Crews have begun removing lumber suspected of not meeting state fire code from three half-built Twin Cities apartment buildings, and the builders are starting to sue each other over the mess.
The framing work on three projects — the Hello Apartments in Golden Valley, the Foundry apartments in Minneapolis and the Residences at 1700 in Minnetonka — was halted several weeks ago when regulators and builders determined the wood, accounting for 10 to 20 percent of the wood in each site, didn’t have labels indicating it met fire code.
Deconstruction on the 1700 Plymouth project has begun and work on the Lake Street project is slated to start later this week, said Michael Deering of Big-D Construction, the contractor on them.
“At this time, our primary focus is on moving our projects forward in a safe and timely manner,” Deering said Tuesday. “Neither job is idled and all other trade work is continuing forward as planned and on schedule.”
The company was also the contractor on the Hello Apartments, but it was removed late last month by the project’s developer and owner, Golden Villas LLC of Excelsior. Big-D subsequently filed a lawsuit in Hennepin County District Court against Golden Villas, alleging wrongful termination and breach of contract.
In its lawsuit, Big-D contends that the company presented the owner of Golden Villas with “several different plans, each of which would cure any alleged default,” leaving it up to the owner to decide which solution to pursue.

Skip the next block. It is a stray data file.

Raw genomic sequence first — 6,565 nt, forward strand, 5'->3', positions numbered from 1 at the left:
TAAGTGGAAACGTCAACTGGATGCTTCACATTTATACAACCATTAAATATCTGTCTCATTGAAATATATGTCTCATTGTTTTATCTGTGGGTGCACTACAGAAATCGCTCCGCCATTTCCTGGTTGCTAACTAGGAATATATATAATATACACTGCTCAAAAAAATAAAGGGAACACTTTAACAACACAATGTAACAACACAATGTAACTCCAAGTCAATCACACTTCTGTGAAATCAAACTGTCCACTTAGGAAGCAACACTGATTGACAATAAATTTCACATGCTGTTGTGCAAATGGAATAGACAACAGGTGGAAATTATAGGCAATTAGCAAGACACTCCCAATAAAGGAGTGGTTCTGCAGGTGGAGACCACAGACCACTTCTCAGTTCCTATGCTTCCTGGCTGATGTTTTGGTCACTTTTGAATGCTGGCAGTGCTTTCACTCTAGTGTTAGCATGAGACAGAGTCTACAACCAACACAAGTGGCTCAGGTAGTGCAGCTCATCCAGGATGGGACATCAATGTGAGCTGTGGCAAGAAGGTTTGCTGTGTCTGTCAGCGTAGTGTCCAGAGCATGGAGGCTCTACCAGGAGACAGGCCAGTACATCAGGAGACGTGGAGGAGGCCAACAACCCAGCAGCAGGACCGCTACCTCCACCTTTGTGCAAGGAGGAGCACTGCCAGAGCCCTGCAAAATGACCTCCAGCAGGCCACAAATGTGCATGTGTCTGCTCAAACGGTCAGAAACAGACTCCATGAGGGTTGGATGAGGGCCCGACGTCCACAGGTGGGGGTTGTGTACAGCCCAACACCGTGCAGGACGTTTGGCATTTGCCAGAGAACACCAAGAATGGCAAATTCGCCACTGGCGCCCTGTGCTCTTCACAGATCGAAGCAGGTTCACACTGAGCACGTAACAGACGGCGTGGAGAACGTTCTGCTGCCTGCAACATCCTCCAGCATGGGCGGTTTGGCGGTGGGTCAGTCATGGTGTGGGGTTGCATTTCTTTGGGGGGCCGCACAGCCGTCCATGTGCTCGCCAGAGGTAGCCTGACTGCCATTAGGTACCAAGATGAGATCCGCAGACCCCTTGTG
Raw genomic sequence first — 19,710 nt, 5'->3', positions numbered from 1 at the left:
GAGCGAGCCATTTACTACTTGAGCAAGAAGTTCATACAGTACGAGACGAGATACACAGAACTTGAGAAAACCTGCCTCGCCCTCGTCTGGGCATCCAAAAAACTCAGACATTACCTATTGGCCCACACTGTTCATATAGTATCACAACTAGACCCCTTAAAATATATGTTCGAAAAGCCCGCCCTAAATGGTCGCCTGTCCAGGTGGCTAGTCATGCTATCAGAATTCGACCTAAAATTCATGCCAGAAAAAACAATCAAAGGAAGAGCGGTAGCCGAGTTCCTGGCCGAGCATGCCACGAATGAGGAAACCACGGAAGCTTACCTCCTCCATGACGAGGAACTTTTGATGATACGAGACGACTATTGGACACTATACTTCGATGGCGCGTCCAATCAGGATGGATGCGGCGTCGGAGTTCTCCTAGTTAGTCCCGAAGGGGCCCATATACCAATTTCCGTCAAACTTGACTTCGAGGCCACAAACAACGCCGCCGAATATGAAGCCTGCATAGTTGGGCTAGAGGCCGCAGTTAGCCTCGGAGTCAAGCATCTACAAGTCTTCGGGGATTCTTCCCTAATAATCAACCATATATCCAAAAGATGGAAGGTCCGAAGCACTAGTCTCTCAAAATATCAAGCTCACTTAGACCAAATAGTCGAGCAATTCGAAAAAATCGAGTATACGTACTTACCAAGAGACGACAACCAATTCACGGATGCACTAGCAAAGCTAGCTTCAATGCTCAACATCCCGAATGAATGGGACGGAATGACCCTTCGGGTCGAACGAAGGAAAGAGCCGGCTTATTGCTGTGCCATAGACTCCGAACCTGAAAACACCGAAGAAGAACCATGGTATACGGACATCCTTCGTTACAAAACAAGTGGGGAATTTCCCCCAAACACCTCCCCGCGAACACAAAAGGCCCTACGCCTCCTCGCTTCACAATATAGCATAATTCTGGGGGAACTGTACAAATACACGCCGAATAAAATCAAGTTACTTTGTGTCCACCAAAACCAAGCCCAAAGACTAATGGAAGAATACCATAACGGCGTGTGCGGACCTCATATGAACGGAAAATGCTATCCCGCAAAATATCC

Golden Villas immediately ordered Big-D to remove all materials supplied by Chicago Flameproof and in response Big-D said that it had secured an agreement with its subcontractors to work 10 hours a day and seven days a week to finish the project on time.
The suit alleges that Golden Villas didn’t respond to a request to meet with Big-D, and then terminated its contract for “alleged default.” Golden Villas immediately replaced Big-D with Hopkins-based Frana Cos.
The suit seeks damages “of least $50,000,” including attorneys’ fees and costs. Deering declined to comment on the litigation.
Traci Tomas, chief manager of Golden Villas, said that she will be submitting an answer and counterclaim within the time allowed by the court.
“Needless to say, we disagree with Big D’s claims and strongly believe that our termination for cause was justified and appropriate,” she said.
Tomas said that Golden Villas and Frana have been working closely with the city of Golden Valley “with the highest level of safety in mind,” and that removal and replacement of the noncompliant lumber began Tuesday.
Separately, Hugo-based JL Schwieters, the subcontractor that installed the framing lumber on all four projects, is suing its supplier, Montgomery, Ill.-based Chicago Flameproof.
That suit, which was filed in U.S. District Court, accuses Chicago Flameproof of negligence, misrepresentation, fraudulent misrepresentation, deceptive trade practices, false advertising and consumer fraud.
Messages left for Schwieters, Chicago Flameproof and the plaintiff’s attorneys were not returned Tuesday.